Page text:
• Leave ample time for revisions
• Make clean threads : references from one part to another
• Go back to the RFP! Make DAMN SURE that it is easy to see how
your proposal meets requirements
• Red Team review
– Get smart, outgoing people who know your customer. Have them review the
RFP and your proposal. Plan a review meeting for the red team without the
proposal team. They should identify weaknesses. Then have a painful, but
valuable review meeting. There is no time to beat around the bush. Look for
– Make sure each item flagged by the read team is addressed.
• Final editing and publishing
– Make your proposal look good. Sell yourself.
Keys to successful proposals
• Know the customer
– Make your proposal give them what they really want.
– Understand the proposal evaluation
• Make a strong impression
– Many proposals are won or lost in the executive summary. Make this
– Make a good show. Think about the “feel” of the proposal
• Have the best proposal
– Do the work required to have a solid technical proposal
– Make sure that it is easy to read and evaluate your proposal
– Work to contain costs and schedule
• Have an inside track
Evaluation Factors Example
Example of proposal scoring
Win technical points – address selection criteria
2.1 Value characteristics
Our program offers an excellent value to the government for many reasons, including the
criteria identified in the RFO. We list the key value characteristics in Table 2.4.1, showing the
first eight as the characteristics specified for evaluation.
The proposal will be scored Table 2.4.1. Characteristics showing value to the government
Characteristic Explanation Refer to
according to some specific 1) Demonstrated experience with this
Proven performance of prototype MARS mirrors
Currently building a 2-m version of this design
technical characteristics. 2) Demonstrated capability to execute
Our team has great depth to support manufacturing
and testing of all components and systems.
Make it IMPOSSIBLE for 3) Well defined, documented teaming
Established teaming from NMSD, documented
teaming agreements in place.
the reviewers to miss how 4) Direct experience to address traceability
to 8-m flight optics
LM-Raytheon has developed models for NGST and
SBL. UA has manufactured both 8-m class mirrors
your proposal meets these. and complete telescopes. UA worked with NASA to
model NGST performance with UA mirror.
5) Single mirror for both ambient and Our prototype will work both at cryogenic and 4.6
cryogenic operation ambient temperatures, without modification.
6) Addresses design application to exceed Analysis of design applications show our mirror to 4.6
Play the game to win. 7)
ambient and cryogenic requirements
Exceeds base requirements
exceed requirements for both.
Baseline AMSD design weighs only 12 kg/m , and 4.6
achieves all optical and dynamic goals.
Get a high score. 8) Demonstrated approach for establishing Production of flight optics will use proven, existing 6.1-6.4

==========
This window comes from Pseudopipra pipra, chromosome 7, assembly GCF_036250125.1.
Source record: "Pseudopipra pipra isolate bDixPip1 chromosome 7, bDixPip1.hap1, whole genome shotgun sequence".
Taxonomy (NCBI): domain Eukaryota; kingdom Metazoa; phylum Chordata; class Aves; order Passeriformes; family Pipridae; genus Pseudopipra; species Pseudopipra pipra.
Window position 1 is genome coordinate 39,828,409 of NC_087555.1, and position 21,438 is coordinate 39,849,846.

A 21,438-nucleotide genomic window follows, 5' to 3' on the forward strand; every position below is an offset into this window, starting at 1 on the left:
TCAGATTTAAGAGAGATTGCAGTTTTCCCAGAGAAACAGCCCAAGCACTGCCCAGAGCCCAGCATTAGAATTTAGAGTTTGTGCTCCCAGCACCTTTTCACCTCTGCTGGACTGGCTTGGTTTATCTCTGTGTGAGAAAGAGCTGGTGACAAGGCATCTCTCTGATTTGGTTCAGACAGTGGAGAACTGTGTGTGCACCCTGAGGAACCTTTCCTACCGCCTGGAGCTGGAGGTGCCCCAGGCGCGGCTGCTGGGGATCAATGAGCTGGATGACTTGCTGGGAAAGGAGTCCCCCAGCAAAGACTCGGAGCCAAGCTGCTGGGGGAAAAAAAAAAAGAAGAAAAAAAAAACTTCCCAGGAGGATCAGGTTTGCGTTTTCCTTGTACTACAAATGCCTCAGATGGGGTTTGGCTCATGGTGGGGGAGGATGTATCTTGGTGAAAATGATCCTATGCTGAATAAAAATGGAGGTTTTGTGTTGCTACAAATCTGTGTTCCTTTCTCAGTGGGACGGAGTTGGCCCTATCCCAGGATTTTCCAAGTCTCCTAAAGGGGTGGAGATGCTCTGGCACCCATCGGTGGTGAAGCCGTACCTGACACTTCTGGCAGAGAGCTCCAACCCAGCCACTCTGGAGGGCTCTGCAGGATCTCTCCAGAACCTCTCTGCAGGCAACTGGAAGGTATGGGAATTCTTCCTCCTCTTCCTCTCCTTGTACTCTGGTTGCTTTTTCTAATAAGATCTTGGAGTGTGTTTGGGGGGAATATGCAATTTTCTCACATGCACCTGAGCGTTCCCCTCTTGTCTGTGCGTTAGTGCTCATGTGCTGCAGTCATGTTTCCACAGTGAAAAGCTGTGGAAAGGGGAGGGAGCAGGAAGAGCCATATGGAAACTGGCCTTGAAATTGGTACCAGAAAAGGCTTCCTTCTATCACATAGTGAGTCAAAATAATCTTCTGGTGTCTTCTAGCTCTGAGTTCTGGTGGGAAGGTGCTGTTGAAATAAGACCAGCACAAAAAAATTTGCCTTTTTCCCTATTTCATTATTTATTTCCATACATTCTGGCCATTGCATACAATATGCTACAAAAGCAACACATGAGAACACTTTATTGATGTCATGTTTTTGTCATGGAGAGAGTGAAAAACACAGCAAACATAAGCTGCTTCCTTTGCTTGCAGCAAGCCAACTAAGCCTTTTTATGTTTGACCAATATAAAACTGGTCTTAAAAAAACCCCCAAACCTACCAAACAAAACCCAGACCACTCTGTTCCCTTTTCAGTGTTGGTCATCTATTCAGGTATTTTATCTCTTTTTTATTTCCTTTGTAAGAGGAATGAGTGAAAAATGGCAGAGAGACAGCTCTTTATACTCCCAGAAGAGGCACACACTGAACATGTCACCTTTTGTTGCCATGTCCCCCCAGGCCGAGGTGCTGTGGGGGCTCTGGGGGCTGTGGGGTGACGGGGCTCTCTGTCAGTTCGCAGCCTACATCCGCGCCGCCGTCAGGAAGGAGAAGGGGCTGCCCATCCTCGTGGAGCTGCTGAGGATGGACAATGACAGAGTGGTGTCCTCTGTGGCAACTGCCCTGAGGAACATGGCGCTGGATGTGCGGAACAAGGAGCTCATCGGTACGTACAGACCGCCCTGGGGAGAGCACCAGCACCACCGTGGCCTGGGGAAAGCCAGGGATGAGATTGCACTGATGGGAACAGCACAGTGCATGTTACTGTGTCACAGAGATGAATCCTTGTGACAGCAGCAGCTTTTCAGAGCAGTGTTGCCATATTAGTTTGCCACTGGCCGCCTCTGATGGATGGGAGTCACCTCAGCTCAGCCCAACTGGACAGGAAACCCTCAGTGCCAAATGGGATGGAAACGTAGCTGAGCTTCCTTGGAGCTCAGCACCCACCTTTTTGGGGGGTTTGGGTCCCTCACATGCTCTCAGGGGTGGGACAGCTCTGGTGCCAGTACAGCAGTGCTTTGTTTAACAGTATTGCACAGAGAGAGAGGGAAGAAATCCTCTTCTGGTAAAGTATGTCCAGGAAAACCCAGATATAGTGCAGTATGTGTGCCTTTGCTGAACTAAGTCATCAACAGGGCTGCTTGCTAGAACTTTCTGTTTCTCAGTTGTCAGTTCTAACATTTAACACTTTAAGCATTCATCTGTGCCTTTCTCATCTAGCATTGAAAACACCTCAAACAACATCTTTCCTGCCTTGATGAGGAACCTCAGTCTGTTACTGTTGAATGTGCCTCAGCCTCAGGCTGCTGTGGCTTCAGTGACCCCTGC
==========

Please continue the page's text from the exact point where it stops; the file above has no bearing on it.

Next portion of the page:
flight mirror cost and schedule facilities with known costs and schedule.
9) Ability to execute Phase III Our AMSD will be flight qualified, ready for 6.2, 6.3
integration into a flight test. LMMS and Raytheon
have great experience supporting flight tests.
10) Demonstrated ability to manufacture UA is making 8-m ƒ/1.14 mirrors and telescopes 6.1, 6.2
highly aspheric 8-m mirrors and flight Raytheon has built numerous smaller flight optics.
Is the proposal responsive to the customer’s needs as specified in the RFP?
Is the proposal directly supportive of the system requirements specified in the system specification
Have the performance characteristics been completely specified? Do you show how they are
meaningful, measurable, and traceable from the system-level requirements?
Have effectiveness factors been specified (e.g., reliability, maintainability, supportability, and
availability?) Are they meaningful, measurable, and traceable, from the system-level requirements?
Does the proposal show a comprehensive risk management plan?
Does the proposal fully address system test and evaluation?
Have life cycle support requirements been identified (e.g., maintenance resource requirements,
spare/repair parts, test and support equipment, personnel quantities and skills, etc?)
Does the proposed design configuration reflect growth potential or change flexibility?
Do you show a comprehensive manufacturing and construction plan? Are key manufacturing
processes identified along with their characteristics?
Do you show adequate quality assurance and statistical process control programs?
Do you show a comprehensive planning effort (e.g., addresses program tasks, organizational
structure and responsibilities, a WBS, task schedules, program monitoring and control procedures,
Does the proposal address all aspects of total life cycle cost?
Do you feature previous experience in the design, development, and production of system
elements/components which are similar in nature to the item proposed?
• Remember that the proposal is a form of sales
• Win the hearts and minds of your customer
• The heart
– Help them to fall in love with your proposed program
– Write your proposal not only to convince, but to influence attitudes
• The mind
– Help them to know that by funding you, their program (of which yours
may be a small part of) will benefit.
– Know the game, score high.
Resources for this presentation
• Systems Engineering Fundamentals (Defense
Acquisition University Press, 2001).
This is available as PDF on line. Excellent Resource!
• DSMC PROGRAM MANAGERS TOOL KIT (US Gov’t
Printing Office, 2001).
This is also available as PDF on line. Good reference.
• H. Eisner, Essentials of Project and Systems
Engineering Management, (Wiley, 1997).
(I have this book. It’s not bad).